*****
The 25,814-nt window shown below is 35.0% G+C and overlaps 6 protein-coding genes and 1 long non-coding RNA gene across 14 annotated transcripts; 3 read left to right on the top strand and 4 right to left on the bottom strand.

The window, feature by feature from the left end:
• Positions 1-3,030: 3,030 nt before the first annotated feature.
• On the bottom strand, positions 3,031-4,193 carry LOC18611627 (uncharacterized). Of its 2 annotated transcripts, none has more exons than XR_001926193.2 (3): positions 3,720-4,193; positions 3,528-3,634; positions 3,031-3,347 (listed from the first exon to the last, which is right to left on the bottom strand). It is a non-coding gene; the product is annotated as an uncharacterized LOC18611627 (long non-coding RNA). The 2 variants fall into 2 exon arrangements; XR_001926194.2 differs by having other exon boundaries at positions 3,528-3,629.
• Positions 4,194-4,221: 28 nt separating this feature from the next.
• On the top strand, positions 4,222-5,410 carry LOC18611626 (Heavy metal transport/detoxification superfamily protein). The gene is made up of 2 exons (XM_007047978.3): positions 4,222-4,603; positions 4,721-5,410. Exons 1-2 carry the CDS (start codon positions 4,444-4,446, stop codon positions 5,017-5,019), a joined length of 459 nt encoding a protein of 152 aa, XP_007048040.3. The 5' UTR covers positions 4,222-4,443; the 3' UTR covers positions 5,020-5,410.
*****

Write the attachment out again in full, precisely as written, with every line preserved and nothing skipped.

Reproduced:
The 25,814-nt window shown below is 35.0% G+C and overlaps 6 protein-coding genes and 1 long non-coding RNA gene across 14 annotated transcripts; 3 read left to right on the top strand and 4 right to left on the bottom strand.

The window, feature by feature from the left end:
• Positions 1-3,030: 3,030 nt before the first annotated feature.
• On the bottom strand, positions 3,031-4,193 carry LOC18611627 (uncharacterized). Of its 2 annotated transcripts, none has more exons than XR_001926193.2 (3): positions 3,720-4,193; positions 3,528-3,634; positions 3,031-3,347 (listed from the first exon to the last, which is right to left on the bottom strand). It is a non-coding gene; the product is annotated as an uncharacterized LOC18611627 (long non-coding RNA). The 2 variants fall into 2 exon arrangements; XR_001926194.2 differs by having other exon boundaries at positions 3,528-3,629.
• Positions 4,194-4,221: 28 nt separating this feature from the next.
• On the top strand, positions 4,222-5,410 carry LOC18611626 (Heavy metal transport/detoxification superfamily protein). The gene is made up of 2 exons (XM_007047978.3): positions 4,222-4,603; positions 4,721-5,410. Exons 1-2 carry the CDS (start codon positions 4,444-4,446, stop codon positions 5,017-5,019), a joined length of 459 nt encoding a protein of 152 aa, XP_007048040.3. The 5' UTR covers positions 4,222-4,443; the 3' UTR covers positions 5,020-5,410.